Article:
I get asked a lot of questions about how I raise my son like I’m some sort of parenting guru. I definitely have strong opinions on certain aspects of parenting and don’t mind answering your questions, so long as you keep in mind that this is what’s best for my family, and may not be what’s best for yours. Being as I’m on the cusp of being a complete nutbar, proceed with caution.
The first question is from someone who wanted to remain anonymous:
I have twin daughters who often go stay with my mom on weekends for fun. They love this and look very forward to it. My mother is Baptist and takes them to church on Sundays. My husband and I are both atheist, but have not had a problem with this until recently. They’ve each been given a Children’s Bible by my mother and both have begun to say concerning things that lead me to believe they might be buying into it. How should I deal with this? They are 7 years old.
I have written many times before that letting your kids go to church every once in a while is not going to do any harm. So long as you’re doing your part at home to promote the questioning of everything. There is no power in that building that can match the power of critical thought. It’s like Shirley Temple vs. Dwayne “The Rock” Johnson in a cage match to the death. There aren’t a whole lot of critical thinking kids who will believe that there’s a magic man in the sky who, to teach us all to be good, raped a virgin to impregnate her with himself so he could sacrifice himself to himself only to return to life three days later. Much less that he had no choice but to do it, despite the fact that he’s omnipotent, all because of a talking snek.
I wouldn’t mind if my son went to church with a friend every now and again. The reason for this is because there is absolutely no way you’re ever going to be able to fully shelter them from hearing about God and Jesus and the Bible (unless you live in some Heathen Utopia like Denmark or Sweden). They will hear it, no matter what you do. So, you have a choice: either let them encounter such talk on their own without your knowledge and therefore, without your guidance; or bring it up yourself and encourage open discussion about it. Let them go to church if a friend asks. In this situation, you know about it. You can talk about it and raise questions about what they heard.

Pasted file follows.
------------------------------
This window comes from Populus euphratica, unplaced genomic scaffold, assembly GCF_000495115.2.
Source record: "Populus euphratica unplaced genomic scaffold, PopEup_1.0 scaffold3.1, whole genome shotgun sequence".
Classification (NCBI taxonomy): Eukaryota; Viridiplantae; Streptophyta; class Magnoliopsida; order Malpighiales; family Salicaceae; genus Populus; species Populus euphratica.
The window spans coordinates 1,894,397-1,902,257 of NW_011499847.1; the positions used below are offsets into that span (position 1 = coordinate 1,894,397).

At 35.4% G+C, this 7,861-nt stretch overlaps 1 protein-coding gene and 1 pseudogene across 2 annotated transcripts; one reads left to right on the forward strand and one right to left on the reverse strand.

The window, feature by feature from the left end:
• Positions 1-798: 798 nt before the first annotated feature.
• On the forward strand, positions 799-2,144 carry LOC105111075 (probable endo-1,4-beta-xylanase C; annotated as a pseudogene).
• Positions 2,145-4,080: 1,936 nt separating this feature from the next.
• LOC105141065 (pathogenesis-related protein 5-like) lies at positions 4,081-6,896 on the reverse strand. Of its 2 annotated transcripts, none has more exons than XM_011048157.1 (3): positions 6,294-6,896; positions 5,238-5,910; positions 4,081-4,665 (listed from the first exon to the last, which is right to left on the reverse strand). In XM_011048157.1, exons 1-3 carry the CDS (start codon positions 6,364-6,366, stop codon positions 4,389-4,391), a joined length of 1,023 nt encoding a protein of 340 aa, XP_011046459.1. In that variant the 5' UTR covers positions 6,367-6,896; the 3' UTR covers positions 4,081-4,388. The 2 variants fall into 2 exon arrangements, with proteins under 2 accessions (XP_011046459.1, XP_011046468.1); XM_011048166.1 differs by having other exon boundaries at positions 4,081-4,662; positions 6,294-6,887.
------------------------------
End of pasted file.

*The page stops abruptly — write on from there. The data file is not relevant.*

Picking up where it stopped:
Saying no to church can also create a greater desire to go. It applies a power to church that simply is not real. Saying no will rouse a child’s curiosity about it, and it could make him or her feel as though there must be something pretty interesting there if it’s off-limits.
The truth is, there is absolutely no harm done in a visit or two to church here and there. You can use it as a launching ground for talking about religion and raising questions about it. It’s a learning experience and an opportunity.
It’s okay to let your kids hit up the holy hut now and again with friends or family, but if it’s getting more and more frequent and your mommy-senses are tingling, start planning something way more fun on Sunday mornings and then give your babies the choice. “Do you want to go to church with Gran or would you rather go to the movies/bowling/waterslides/ice cream shop with mom?”. We all know what choice the little hedonists are going to make.
TL;DR: A little bit of church will do no harm if it’s countered with critical thought.
My wife and I are agnostic atheists and expecting our first child. We’re getting lots of pressure from both of our parents to baptize the child. Should I baptize my son to appease them or try to compromise in some way?
This is tough. What you do in this situation will help to set the stage for the next twenty years. It’s so important to understand here, that even though your parents have always been authority figures in your life, they are no longer. You are an adult. This is your child. Under no circumstance should you sacrifice what you believe to be best for your child to make someone else happy.
In this situation, I would make very, very clear that you are not going to baptize the child. Follow that up by explaining that your child will not be raised religious in any way and that if and when his grandparents ever want to talk to him about religion, they must first ask you and allow you to be present. Explain to them that proselytizing of any sort will not be tolerated and that any attempt to indoctrinate your child will result in the grandparents having less access to him. Draw that line clear as day. The most important part though is the follow through. Don’t just say this. If your parents cross that clearly drawn line, follow through with the consequences immediately. Do not compromise.